Highlighted Crime Story of the Week -
On November 19, 1976, Patty Hearst, granddaughter of the legendary publishing magnate William Randolph Hearst, was released on bail pending the appeal of her conviction for participating in a 1974 San Francisco bank robbery that was caught on camera.
Hearst’s ordeal began on the night of February 4, 1974, when, as a 19-year-old college student, she was kidnapped from her Berkeley, California, apartment by armed gunmen. The kidnappers, members of a political terrorist group called the Symbionese Liberation Army (SLA), beat Hearst’s fiancé and drove off with the heiress in the trunk of their car to a hideout near San Francisco.
The kidnappers demanded the release of two SLA members in prison for murder, a request that was denied, and called for Hearst’s family to donate millions of dollars to feed the poor. The Hearst’s eventually established a program called People in Need to distribute $2 million worth of food, but negotiations with the SLA deteriorated after the group demanded additional millions for PIN.
After being abducted, Patricia Hearst was locked in a closet by her captors for two months and subjected to mental and physical abuse. As a result, she later claimed, she was brainwashed into becoming an SLA member, adopting the name Tania and renouncing her family.
In April 1974, the SLA robbed the Hibernia Bank in San Francisco and surveillance videotape captured Hearst holding a gun. In May of that same year, six SLA members, including the group’s leader Donald DeFreeze (who called himself Field Marshall Cinque), were killed when their house went up in flames during a shootout with police in Los Angeles that was broadcast on live television. Hearst, along with several other SLA members not in the house at the time, remained on the run for another year.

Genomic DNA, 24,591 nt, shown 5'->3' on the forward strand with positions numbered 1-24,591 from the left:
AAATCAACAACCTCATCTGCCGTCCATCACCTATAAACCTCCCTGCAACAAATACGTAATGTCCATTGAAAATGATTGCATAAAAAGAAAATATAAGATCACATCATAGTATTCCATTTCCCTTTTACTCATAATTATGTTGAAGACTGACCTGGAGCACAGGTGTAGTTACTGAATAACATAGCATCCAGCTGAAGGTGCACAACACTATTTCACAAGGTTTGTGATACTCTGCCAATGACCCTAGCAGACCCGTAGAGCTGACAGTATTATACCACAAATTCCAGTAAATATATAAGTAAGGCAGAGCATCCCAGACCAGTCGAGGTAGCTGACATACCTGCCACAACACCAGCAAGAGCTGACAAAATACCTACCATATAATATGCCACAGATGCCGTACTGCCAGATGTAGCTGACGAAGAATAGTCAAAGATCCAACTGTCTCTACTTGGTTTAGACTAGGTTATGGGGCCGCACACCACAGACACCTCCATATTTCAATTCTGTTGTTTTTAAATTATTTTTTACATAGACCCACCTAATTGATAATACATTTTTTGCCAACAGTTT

Law enforcement finally caught up with Hearst in September 1975 in San Francisco, where she was arrested and charged with armed robbery and use of a firearm during a felony, in connection with the Hibernia Bank heist. When authorities asked her occupation, Hearst famously replied “urban guerilla.” During her widely publicized trial, Hearst’s famous defense attorney, F. Lee Bailey, claimed she’d been brainwashed and made to believe she’d be killed if she didn’t comply with her captors and go along with their criminal activities. However, in March 1976, a jury found her guilty of armed robbery and she was sentenced to seven years in prison. In November of that year she was released on bail while lawyers tried to appeal her conviction, but the appeal was later denied and Hearst went back to prison.
Hearst spent almost two years behind bars before her sentence was commuted by President Jimmy Carter in 1979. Shortly thereafter, she married Bernard Shaw, her former bodyguard, and went on to raise a family in Connecticut. She later became a writer and actress. In 2001, President Bill Clinton granted Hearst a presidential pardon.
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Michael Thomas Barry is a columnist for www.crimemagazine.com and is the author of seven nonfiction books that includes the soon to be released In the Company of Evil Thirty Years of California Crime, 1950-1980 and the award winning Murder and Mayhem 52 Crimes that Shocked early California, 1849-1949. Visit Michael’s website www.michaelthomasbarry.com for more information. His books can be purchased from Amazon through the following links: